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Neil Cox
Position: Central defender
From: Bolton Wanderers - £350,000 (plus increments) - November 1999
Career stats: Soccerbase
He is: What every team needs
Past profiles: October 2001, June 2000


It was no surprise that Ray Lewington made Neil Cox his captain upon his appointment as Watford manager. A player who was written off and transfer-listed by Gianluca Vialli, who forced his way back in and captained the team, while still on the transfer list, who conducted himself with class and dignity in the face of what must have been a very difficult situation, could not fail to command the respect of the other players, most of whom were all first-hand witnesses to his shocking treatment by the previous management.

A player who has proved his versatility in the back four, he has played at right-back, centre-back and left-back (although we won't dwell too long on that) and never given less than one hundred percent for Watford. Every team needs a player like Neil Cox.

The first thing that really stood out for me about the 2002/03 Coxy was his ability to win balls against much bigger and stronger opponents. While the towering Marcus Gayle simply swats away everything that comes his way, Coxy has to work much harder to make the ball his, levering opposing strikers into awkward positions and giving himself the extra few inches that ultimately turn a fifty-fifty ball in his favour.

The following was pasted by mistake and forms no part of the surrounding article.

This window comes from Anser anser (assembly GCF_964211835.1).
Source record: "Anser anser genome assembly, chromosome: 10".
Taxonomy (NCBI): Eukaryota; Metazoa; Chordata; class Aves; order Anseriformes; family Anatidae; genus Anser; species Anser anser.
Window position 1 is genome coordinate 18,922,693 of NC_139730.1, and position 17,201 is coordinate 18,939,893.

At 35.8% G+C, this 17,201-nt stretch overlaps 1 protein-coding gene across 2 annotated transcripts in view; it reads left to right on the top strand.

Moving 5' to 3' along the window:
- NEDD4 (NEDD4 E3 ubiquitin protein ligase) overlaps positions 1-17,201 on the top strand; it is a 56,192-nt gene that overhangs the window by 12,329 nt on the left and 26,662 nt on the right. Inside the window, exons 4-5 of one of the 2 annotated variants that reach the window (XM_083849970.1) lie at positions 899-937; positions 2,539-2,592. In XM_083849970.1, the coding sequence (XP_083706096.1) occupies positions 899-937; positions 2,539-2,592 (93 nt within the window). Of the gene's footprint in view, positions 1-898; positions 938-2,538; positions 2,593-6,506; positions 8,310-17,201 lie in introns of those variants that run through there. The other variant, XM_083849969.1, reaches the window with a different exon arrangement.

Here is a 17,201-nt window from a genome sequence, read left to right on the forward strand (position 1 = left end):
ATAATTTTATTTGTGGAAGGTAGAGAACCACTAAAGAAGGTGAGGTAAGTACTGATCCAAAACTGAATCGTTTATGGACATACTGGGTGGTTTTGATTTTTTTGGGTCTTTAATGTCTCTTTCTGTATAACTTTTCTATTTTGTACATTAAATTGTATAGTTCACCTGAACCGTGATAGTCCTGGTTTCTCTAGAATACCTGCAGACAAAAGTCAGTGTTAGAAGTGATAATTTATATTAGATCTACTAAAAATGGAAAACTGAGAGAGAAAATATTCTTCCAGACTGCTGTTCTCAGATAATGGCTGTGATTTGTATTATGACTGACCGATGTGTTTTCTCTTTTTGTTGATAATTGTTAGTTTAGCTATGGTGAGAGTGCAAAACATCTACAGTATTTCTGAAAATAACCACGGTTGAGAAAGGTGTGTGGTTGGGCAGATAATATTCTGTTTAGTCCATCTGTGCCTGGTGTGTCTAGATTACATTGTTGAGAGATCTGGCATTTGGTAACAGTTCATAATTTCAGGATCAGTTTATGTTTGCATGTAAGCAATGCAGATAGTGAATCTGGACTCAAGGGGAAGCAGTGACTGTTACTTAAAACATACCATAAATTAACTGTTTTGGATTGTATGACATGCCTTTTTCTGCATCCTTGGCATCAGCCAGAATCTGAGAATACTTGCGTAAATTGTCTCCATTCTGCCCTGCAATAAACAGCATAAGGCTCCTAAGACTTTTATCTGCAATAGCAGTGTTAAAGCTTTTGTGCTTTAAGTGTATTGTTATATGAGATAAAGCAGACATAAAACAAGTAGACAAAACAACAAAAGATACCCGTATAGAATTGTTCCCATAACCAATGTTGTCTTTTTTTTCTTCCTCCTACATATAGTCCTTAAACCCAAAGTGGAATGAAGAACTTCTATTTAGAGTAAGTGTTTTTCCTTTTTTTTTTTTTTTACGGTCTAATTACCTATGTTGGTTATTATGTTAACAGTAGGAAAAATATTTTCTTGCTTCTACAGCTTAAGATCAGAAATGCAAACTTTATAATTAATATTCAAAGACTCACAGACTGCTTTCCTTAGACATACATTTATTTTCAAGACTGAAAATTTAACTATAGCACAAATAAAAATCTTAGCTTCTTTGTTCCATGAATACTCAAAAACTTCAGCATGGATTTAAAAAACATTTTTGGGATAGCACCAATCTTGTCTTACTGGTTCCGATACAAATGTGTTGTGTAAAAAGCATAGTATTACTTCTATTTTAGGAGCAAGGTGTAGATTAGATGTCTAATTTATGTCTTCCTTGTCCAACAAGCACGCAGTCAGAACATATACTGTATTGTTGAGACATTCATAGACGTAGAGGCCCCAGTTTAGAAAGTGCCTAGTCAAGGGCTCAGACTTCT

He has turned this positional awareness and aerial ability into a devastating weapon in the opposing penalty box. Countless times early on in the season, corners from either flank were turned in by the skipper, ghosting in unmarked to head home, leaving opposing defenders to argue between themselves while the Hornets celebrated.

With Cox and Gayle at the back, we have two central defenders who are comfortable on the ball. You might have expected it from Marcus, having been a winger-cum-striker for his entire career, but Coxy has added an accomplished range of passing to his repertoire, which has been a joy to watch. A ball out of the back courtesy of Cox's right boot rarely fails to find its target.

At the time of writing, Cox has only missed two games - Walsall away, when his tally of yellow cards finally caught up with him, and Preston at home, when he was not the only first-teamer to be 'excused' for the day. Apart from those two games, he has been an ever-present, has finished every game, had accomplished strikers such as David Johnson and Lee Hughes in his pocket, and chipped in with seven goals. What more could you want for your club captain?

A new contract would be a start....

James Frankland
Last updated: March 2003